The US Treasury has minted coins featuring poet Maya Angelou - the first black woman ever featured on the US 25-cent coin known as a quarter.
A new US quarter featuring the late Maya Angelou went into circulation Monday, the US Mint announced, making the legendary poet and activist the first Black woman ever to appear on the coin. The Maya Angelou quarter is the first in the American Women Quarters Program, which will include coins featuring prominent women in American history. Other quarters in the series will begin rolling out later this year and through 2025, the Mint said in a release on Monday.
Angelou, a poet and activist, was the first black woman to write and perform a poem at a presidential inauguration.
The poet, writer, author and social activist, who died in 2014 at the age of 86, was the author of ground-breaking autobiography in 1969, I Know Why the Caged Bird Sings. She wrote about the racial discrimination she experienced growing up in the Deep South. The author of 36 books – and the recipient of more than 20 honorary degrees. She read her poem on the Pulse of the Morning at Bill Clinton’s 1992 inauguration. She was awarded the Presidential Medal of Freedom, the highest US civilian award - by Barack Obama in 2010.
Coins are planned for other pioneering women, including an astronaut, a tribal chief and an actress - as part of the American Women Quarters programme.
The new quarter depicts Angelou with open and outstretched arms. Behind her is a flying bird and rising sun, which are "inspired by her poetry and symbolic of the way she lived", the US treasury department said.
The front side of the quarter shows the traditional bust of George Washington, the country's first president. George Washington's visage is on the "heads" side, while the "tails" side honors Angelou by evoking one of her most famous works, the autobiography "I Know Why the Caged Bird Sings."
The new 25-cent coin features Angelou from the waist up, with her arms uplifted, a bird in flight and a rising sun behind her — “images inspired by her poetry and symbolic of the way she lived,” according to the U.S. Mint. To her right are the words “E Pluribus Unum,” the Latin phrase for “Out of Many, One” that is featured on the national seal. The designer was Emily Damstra and it was sculpted by Craig A. Campbell. It was issued in 2022 and minted at the United States Mints in Philadelphia, Denver and San Francisco.
"Each time we redesign our currency, we have the chance to say something about our country -- what we value, and how we've progressed as a society," Treasury Secretary Janet Yellen said in a separate statement. "I'm very proud that these coins celebrate the contributions of some of America's most remarkable women, including Maya Angelou."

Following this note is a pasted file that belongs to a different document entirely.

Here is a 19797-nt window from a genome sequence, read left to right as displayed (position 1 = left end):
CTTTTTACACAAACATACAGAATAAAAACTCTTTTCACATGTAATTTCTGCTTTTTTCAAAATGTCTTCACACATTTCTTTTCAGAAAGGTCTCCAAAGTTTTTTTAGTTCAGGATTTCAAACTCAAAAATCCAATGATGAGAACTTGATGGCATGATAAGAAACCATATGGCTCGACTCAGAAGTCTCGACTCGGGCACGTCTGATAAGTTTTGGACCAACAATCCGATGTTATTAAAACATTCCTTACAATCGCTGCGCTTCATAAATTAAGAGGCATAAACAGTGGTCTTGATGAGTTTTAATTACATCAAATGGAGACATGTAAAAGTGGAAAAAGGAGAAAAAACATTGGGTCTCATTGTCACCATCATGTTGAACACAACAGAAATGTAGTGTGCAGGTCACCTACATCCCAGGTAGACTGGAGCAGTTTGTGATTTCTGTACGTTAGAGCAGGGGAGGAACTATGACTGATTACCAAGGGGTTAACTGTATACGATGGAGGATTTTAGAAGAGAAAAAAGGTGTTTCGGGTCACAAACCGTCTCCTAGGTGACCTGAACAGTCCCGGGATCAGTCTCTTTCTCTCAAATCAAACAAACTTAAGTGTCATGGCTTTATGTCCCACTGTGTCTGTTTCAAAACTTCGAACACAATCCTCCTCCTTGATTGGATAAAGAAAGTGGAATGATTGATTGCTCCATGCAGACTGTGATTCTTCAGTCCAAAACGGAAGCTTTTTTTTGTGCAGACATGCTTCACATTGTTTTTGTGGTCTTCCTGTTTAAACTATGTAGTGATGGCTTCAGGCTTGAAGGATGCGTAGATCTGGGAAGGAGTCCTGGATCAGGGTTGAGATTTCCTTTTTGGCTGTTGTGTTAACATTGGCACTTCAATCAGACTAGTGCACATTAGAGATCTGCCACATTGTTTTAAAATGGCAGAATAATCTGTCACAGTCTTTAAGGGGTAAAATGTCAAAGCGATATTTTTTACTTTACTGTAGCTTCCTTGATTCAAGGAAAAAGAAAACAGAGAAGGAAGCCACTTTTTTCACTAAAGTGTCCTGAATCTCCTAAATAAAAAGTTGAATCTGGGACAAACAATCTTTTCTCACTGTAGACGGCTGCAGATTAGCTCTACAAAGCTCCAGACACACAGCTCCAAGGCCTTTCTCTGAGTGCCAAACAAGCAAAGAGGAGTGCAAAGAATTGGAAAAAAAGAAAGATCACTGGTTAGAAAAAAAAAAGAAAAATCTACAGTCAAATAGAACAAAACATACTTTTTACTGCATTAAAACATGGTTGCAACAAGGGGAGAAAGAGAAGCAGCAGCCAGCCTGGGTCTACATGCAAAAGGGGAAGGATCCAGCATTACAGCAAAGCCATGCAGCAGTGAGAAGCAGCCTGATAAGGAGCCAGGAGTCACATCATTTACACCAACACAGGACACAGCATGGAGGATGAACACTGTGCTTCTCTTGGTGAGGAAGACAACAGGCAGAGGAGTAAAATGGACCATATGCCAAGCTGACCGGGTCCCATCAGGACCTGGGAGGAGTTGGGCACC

The US Mint invited the public to submit names of women they view as American icons. The bureau welcomed entries of women known for their work in civil rights, science and the arts, among other areas, with an emphasis on women from "ethnically, racially and geographically diverse backgrounds." The only requirement was that the women who appear on the coins must be deceased.
The agency will issue four other quarters this year, with the others honoring Sally Ride, the first female US astronaut; Wilma Mankiller, the first female chief of the Cherokee Nation and a campaigner for indigenous rights; Anna May Wong, who is considered the first Chinese-American film star in Hollywood, and suffragette and politician Nina Otero-Warren.
Lawmakers cheered the release of the new coin on Monday and credited Rep. Barbara Lee, a California Democrat, with the achievement. Lee introduced the Circulating Collectible Coin Redesign Act of 2020, which passed in January 2021 and ultimately paved the way for the creation of these new coins.
"The phenomenal women who shaped American history have gone unrecognized for too long -- especially women of color," Lee said in a tweet. "Proud to have led this bill to honor their legacies."
The US Mint plans to issue 20 more quarters over the next four years, depicting other American women who played important roles in the country's history.
Plans to replace President Andrew Jackson on the $20 bill with black abolitionist Harriet Tubman - who rescued enslaved people through the Underground Railroad - are still in the works.
Historical women have rarely featured on US currency.
In the 19th Century, the first US First Lady, Martha Washington, was on the $1 silver certificate and Native American heroine Pocahontas was in a group picture on the $20 bill.
On coins, Sacagawea, a Native American explorer, appears on the gold dollar. Suffragist Susan B Anthony and deaf-blind activist Helen Keller appeared on the silver dollar and Alabama quarter respectively.
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